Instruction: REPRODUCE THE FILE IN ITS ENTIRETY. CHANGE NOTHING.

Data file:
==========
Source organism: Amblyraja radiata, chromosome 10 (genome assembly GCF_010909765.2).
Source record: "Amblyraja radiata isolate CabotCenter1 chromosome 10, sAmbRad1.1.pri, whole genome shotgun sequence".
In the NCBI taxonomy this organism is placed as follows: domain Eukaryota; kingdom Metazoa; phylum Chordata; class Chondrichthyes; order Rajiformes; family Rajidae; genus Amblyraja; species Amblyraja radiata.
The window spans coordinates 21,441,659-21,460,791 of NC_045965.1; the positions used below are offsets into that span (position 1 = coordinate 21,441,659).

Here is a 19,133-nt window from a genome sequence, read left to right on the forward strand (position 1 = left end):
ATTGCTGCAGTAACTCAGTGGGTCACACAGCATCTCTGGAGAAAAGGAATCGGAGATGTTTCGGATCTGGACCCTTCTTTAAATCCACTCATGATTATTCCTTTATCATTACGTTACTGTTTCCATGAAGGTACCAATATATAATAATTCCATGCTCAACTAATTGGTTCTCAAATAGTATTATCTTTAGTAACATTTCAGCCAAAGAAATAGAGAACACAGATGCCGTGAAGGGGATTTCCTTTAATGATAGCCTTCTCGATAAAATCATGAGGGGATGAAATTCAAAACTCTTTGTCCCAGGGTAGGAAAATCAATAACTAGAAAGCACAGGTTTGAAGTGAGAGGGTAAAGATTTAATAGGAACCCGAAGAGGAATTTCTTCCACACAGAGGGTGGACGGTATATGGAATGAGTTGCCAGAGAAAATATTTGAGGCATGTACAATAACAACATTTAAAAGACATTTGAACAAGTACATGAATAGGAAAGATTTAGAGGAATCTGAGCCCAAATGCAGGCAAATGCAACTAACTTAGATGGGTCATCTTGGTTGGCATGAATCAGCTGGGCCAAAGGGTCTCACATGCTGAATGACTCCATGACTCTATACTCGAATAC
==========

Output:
Source organism: Amblyraja radiata, chromosome 10 (genome assembly GCF_010909765.2).
Source record: "Amblyraja radiata isolate CabotCenter1 chromosome 10, sAmbRad1.1.pri, whole genome shotgun sequence".
In the NCBI taxonomy this organism is placed as follows: domain Eukaryota; kingdom Metazoa; phylum Chordata; class Chondrichthyes; order Rajiformes; family Rajidae; genus Amblyraja; species Amblyraja radiata.
The window spans coordinates 21,441,659-21,460,791 of NC_045965.1; the positions used below are offsets into that span (position 1 = coordinate 21,441,659).

Here is a 19,133-nt window from a genome sequence, read left to right on the forward strand (position 1 = left end):
ATTGCTGCAGTAACTCAGTGGGTCACACAGCATCTCTGGAGAAAAGGAATCGGAGATGTTTCGGATCTGGACCCTTCTTTAAATCCACTCATGATTATTCCTTTATCATTACGTTACTGTTTCCATGAAGGTACCAATATATAATAATTCCATGCTCAACTAATTGGTTCTCAAATAGTATTATCTTTAGTAACATTTCAGCCAAAGAAATAGAGAACACAGATGCCGTGAAGGGGATTTCCTTTAATGATAGCCTTCTCGATAAAATCATGAGGGGATGAAATTCAAAACTCTTTGTCCCAGGGTAGGAAAATCAATAACTAGAAAGCACAGGTTTGAAGTGAGAGGGTAAAGATTTAATAGGAACCCGAAGAGGAATTTCTTCCACACAGAGGGTGGACGGTATATGGAATGAGTTGCCAGAGAAAATATTTGAGGCATGTACAATAACAACATTTAAAAGACATTTGAACAAGTACATGAATAGGAAAGATTTAGAGGAATCTGAGCCCAAATGCAGGCAAATGCAACTAACTTAGATGGGTCATCTTGGTTGGCATGAATCAGCTGGGCCAAAGGGTCTCACATGCTGAATGACTCCATGACTCTATACTCGAATAC